A new study has found that a diabetes epidemic among young people in Mexico means that many of them are infected with COVID-19, which can cause insinuations for the United States, where 10.5 percent of the population suffer from diabetes.

The diabetes disaster in Mexico, which kills more people in the country each year than relational violence, can result in the possibility of worsening COVID-19, especially for the younger generation, said the metabolic health expert.

The metabolic health company, Chief Level Health Officer and doctor, Casey Means said, a Mexican government report showed, among people who died from the virus, 44 percent reported they had hypertension, while 43.2 percent said they had diabetes and 40 percent, were obese .

Until the middle of this month, Mexico has reported more than 11,000 active Coronavirus case and 6,000 deaths. As of this writing, the numbers are almost similar to active cases recorded in Missouri or Nebraska even though, according to the report, “with far higher mortality rates.”

Linking Diabetes with COVID-19

According to Means, preliminary data coming out of Mexico show that people with diabetes who are earlier are more likely to be hospitalized or use respirators.

There seems to be a reason for the relationship diabetes and the virus. In an article recently published in Metabolism, a scientific journal, Means said, a protein that helps cause COVID-19 infections “into human cells, was found more often” in individuals suffering from diabetes.

Means adding, this is mainly a disease that can be avoided lifestyle interventions that die dying of citizens due to disease. Director of the National Institute of Medicine and Nutrition Institute of Mexico’s National Nutrition and medical researcher Carlos Aguilar Salinas said there are nutritional and genetic elements for high diabetes rates in Mexico.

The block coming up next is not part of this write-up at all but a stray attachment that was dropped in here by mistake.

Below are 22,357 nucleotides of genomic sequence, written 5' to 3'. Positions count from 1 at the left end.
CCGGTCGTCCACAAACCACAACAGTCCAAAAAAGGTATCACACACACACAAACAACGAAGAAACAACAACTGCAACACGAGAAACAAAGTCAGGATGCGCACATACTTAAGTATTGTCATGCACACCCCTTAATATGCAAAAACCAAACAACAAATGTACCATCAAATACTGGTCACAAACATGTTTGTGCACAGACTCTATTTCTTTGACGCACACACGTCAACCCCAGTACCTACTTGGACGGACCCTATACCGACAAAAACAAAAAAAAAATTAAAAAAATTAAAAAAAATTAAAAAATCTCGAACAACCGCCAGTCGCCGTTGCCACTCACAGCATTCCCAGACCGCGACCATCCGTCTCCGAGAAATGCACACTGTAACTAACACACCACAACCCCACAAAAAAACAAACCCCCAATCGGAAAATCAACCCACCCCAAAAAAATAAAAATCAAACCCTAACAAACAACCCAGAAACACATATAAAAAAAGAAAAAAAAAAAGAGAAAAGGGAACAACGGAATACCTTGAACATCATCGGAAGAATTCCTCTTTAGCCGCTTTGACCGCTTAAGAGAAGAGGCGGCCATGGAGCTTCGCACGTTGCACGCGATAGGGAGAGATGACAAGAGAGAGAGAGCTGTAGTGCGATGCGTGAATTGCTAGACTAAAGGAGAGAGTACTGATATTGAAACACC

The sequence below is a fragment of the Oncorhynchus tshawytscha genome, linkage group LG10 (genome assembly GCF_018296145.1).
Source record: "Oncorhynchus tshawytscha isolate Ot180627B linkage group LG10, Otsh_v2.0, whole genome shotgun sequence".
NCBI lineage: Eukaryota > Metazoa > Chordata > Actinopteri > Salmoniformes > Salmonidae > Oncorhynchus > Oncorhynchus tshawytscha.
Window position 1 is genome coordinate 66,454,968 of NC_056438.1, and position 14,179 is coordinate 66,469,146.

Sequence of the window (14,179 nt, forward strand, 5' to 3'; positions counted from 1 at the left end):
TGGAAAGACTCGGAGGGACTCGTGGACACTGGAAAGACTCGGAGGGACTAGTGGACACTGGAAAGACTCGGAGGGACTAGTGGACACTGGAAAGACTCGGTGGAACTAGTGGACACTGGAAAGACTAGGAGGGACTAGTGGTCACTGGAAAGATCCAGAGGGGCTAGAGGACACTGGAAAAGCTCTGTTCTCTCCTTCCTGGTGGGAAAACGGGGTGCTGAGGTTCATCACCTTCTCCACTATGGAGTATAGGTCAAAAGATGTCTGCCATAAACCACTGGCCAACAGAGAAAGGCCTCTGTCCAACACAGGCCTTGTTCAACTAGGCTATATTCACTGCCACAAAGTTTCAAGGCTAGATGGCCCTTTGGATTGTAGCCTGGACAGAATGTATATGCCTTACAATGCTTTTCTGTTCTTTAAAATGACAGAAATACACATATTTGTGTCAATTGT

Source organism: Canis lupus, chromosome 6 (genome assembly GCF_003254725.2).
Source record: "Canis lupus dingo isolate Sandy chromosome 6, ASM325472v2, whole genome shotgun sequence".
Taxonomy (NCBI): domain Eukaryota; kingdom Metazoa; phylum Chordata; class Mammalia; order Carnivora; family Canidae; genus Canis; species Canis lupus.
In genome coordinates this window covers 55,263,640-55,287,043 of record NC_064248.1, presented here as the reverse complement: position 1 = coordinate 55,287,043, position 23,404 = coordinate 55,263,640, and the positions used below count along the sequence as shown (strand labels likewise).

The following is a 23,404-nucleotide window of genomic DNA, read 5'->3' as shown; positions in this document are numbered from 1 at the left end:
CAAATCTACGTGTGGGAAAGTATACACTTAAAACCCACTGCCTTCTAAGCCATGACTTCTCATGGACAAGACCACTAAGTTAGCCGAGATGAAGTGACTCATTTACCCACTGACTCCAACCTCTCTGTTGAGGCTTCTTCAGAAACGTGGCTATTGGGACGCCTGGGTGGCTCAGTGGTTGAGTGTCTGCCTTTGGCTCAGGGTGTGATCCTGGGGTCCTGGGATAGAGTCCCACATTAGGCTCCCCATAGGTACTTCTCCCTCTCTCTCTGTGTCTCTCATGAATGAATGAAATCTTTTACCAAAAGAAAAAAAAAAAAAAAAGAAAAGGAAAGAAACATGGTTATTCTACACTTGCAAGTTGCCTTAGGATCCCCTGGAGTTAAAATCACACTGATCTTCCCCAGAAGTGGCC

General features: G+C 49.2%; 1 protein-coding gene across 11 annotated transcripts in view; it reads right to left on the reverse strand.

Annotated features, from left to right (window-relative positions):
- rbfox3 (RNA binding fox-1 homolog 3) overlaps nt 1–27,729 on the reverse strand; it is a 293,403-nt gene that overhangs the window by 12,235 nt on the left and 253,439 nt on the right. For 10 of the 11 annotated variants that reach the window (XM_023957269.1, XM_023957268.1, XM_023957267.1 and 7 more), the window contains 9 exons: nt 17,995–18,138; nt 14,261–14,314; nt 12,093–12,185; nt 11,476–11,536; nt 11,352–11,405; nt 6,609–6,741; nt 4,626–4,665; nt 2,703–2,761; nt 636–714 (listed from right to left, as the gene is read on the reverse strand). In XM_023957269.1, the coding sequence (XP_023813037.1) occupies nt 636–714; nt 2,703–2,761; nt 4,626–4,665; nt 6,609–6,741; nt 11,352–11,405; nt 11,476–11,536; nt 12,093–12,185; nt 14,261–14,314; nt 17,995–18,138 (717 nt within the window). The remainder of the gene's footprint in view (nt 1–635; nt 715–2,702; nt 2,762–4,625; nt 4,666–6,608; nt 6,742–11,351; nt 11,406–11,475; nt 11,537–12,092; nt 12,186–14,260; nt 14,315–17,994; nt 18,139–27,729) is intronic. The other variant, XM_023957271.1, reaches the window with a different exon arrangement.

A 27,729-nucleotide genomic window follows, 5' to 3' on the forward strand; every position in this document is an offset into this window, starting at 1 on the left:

Aguilar Salinas also added that Mexicans have certain ethnic hereditary variations that increase their vulnerability “for type 2 diabetes.”

He also said that switching from a carbohydrate-rich diet to a high-fat and high-calorie diet, and a considerable decrease in physical activity caused an increase in obesity Mexico.

Lifestyle Changes Are Required

Medical research says major changes need to occur in the coming years, in developing countries “for metabolic disorders.”

Changes in the production and distribution of the food chain, major changes in supermarkets, improvement in the built environment to enforce physical activity and running, will have a large effect in a short time.

Moreover, Means explained also, that the lowest ranking fruit in public health orders “is a clear and strong procedure from the government including the health authorities.

The threat of being seriously ill with COVID-19 may be lower if diabetes is well managed and controlled, and sugar levels are quickly adjusted to changes in lifestyle and diet, Sarana said in a statement. report.

Those who suffer from diabetes in developing countries, according to research, are not the only ones who face challenges in the COVID-19 era.

MidMichigan Health Physician, Utibe Effiong, who is also a senior health and global development Aspen Institute said, patients with rheumatoid arthritis and lupus in America and even around the world are now losing access to hydroxychloroquine which puts them at risk of disease flares and hospital confinement-likely to expose them to COVID-19.

Meanwhile, Effiong, as well as other health experts have warned hundreds of thousands of people, mostly women, who are fortunately able to experience pain, they say, “due to a lack of hydroxy chlorine.”

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